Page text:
Esports are nothing new. In fact, competitive gaming has been around in one form or another since the 1980s. However, it’s only in the past couple of decades that esports competition has become a lucrative enterprise for pro-level players and a true spectator sport. A lot of this has to do with the evolution of the gaming industry. Hardware capabilities have been improved, while immersive multiplayer titles have become the norm. New to esports? If you’re a recent convert, our beginner’s guide is on hand to help you make sense of the world of esports.
Esports is a general term that is applied to any type of competition that involves video games. Tournaments from informal competitions held online to high-profile events organized by developers themselves. These organized events tend to bring in tens of thousands of attendees, with the 2017 Intel Extreme Masters tournament attracting crowds more than 173,000 people. Prize pools are also enormous. The International 2019 boasted an eye-watering prize pool of 34.33 million US dollars.
Popular Esports Titles
Although more games are entering the fray, the esports landscape is dominated by only a handful of titles. These include League of Legends, a competitive team game where each side aims to destroy the other’s base of operations. Each team is made up of five players, with each operative specializing in a particular task. Unlike more rapid-fire games, League of Legends is more of a slow burner, with the average game taking around 30 minutes to complete.
Dota 2 is another mainstay of the professional esports calendar. This multiplayer battle area title has recently overtaken League of Legends in terms of popularity, with more than 220 million US dollars worth of prize money dished out since 2013. Although a staple of esports circuits, Dota 2 is by no means an accessible title. It boasts some of the more complex controls and gaming mechanics around.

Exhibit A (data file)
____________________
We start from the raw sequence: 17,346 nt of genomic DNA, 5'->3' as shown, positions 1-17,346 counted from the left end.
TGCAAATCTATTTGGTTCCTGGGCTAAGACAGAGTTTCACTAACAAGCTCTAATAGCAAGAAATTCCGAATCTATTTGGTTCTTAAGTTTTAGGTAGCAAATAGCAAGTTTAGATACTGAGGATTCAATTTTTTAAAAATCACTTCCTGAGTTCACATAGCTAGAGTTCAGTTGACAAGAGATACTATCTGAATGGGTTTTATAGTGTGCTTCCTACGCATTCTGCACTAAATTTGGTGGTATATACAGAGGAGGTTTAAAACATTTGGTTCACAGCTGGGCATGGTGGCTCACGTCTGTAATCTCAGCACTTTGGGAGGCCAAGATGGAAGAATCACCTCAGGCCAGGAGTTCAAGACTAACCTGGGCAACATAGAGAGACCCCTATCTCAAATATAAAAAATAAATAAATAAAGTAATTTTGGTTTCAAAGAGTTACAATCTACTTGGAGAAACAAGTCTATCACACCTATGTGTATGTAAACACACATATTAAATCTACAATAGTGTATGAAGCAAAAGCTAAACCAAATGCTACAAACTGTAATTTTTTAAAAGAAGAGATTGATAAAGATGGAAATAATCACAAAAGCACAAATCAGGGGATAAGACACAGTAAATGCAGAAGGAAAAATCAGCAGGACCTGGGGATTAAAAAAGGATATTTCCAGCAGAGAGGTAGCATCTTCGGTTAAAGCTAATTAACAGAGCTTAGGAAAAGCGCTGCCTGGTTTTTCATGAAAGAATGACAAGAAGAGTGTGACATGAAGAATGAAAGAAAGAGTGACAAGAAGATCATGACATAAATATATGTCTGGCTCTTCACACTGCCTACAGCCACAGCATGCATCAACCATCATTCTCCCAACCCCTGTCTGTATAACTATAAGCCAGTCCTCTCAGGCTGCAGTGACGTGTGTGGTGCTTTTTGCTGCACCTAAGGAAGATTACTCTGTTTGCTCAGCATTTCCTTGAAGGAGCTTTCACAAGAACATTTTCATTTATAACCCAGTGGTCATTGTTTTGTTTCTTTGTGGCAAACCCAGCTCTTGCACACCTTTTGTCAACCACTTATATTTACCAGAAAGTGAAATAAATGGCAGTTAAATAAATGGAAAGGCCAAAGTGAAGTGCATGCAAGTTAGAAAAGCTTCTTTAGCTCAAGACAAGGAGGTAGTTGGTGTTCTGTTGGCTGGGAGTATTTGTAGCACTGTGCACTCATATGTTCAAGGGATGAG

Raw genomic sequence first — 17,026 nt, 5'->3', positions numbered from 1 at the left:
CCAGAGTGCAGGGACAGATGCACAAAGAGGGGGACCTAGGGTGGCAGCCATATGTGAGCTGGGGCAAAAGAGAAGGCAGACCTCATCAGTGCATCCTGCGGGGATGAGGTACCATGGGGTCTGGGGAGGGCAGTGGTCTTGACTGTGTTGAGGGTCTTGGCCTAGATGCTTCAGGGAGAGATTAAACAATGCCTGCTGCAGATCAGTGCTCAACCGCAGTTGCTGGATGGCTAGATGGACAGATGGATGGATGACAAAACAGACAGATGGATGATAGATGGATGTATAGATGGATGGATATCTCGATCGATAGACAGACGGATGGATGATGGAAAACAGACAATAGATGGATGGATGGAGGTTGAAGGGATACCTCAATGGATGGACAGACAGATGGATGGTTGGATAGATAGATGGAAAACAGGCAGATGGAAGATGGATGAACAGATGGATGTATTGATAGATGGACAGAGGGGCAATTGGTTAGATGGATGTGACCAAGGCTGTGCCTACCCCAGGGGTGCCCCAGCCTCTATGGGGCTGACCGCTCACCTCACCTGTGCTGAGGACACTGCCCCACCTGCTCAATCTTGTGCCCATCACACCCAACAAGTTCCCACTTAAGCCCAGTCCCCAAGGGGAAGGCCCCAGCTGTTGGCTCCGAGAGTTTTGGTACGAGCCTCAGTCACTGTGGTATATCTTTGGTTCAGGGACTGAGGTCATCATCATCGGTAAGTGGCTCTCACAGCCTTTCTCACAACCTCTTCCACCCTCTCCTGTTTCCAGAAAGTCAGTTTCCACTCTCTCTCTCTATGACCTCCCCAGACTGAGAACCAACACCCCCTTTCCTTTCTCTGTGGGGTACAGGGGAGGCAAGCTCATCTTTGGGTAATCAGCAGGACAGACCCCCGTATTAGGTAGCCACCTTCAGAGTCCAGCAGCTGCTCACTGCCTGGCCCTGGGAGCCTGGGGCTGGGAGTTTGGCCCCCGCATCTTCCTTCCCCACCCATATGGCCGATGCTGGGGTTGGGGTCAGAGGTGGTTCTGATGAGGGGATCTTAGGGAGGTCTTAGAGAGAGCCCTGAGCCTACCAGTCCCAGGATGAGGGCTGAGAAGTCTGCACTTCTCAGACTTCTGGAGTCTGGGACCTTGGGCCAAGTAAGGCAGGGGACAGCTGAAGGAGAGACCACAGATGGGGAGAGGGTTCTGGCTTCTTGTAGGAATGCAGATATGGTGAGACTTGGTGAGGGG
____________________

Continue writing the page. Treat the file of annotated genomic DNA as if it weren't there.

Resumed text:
Counter-Strike: Global Offensive is another hugely popular esports title. Players take on the role of terrorists or counter-terrorist operatives, with each side faced with different objectives. This game features various gameplay maps, random map generation being commonplace in professional tournaments. Because of this, a great deal of skill is required by teams looking to come out on top. Counter-Strike is arguably one of the most rewarding esports titles to follow as a fan. You can read more about the performance of the best CSGO teams here.
Watching Esports Online
Not everyone can afford to watch esports tournaments in person. However, online platforms have made viewing esports easier than ever. If you’re looking for a wealth of viewing options, make Twitch your first port of call. User-friendly navigation makes it easy to find suitable live streams, while you can also browse new titles if you’re looking for a fresh game to follow. Innovative platform features also mean you’ll never miss an important match-up, with constant notifications on hand to remind you a high-profile match-up is about to start.
How Do Esports Tournaments Work?
Most of the matches you’ll find unfolding online on platforms like Twitch are inconsequential. They’re a good way to explore new games and up-and-coming teams, but there’s usually nothing of significance at stake. Once you’ve cemented your support for a major tournament, you’ll almost certainly want to start following live tournaments. While countless minor tournaments are unfolding at any given point, it’s the majors you should be focusing on if you want the best viewing experience. Some of the biggest esports tournaments worldwide include the League of Legends Championship Series, The International, as well as the ESL ONE. If you can’t make it in person to witness the action unfold yourself, you can always head to official sites to see what events are being streamed live.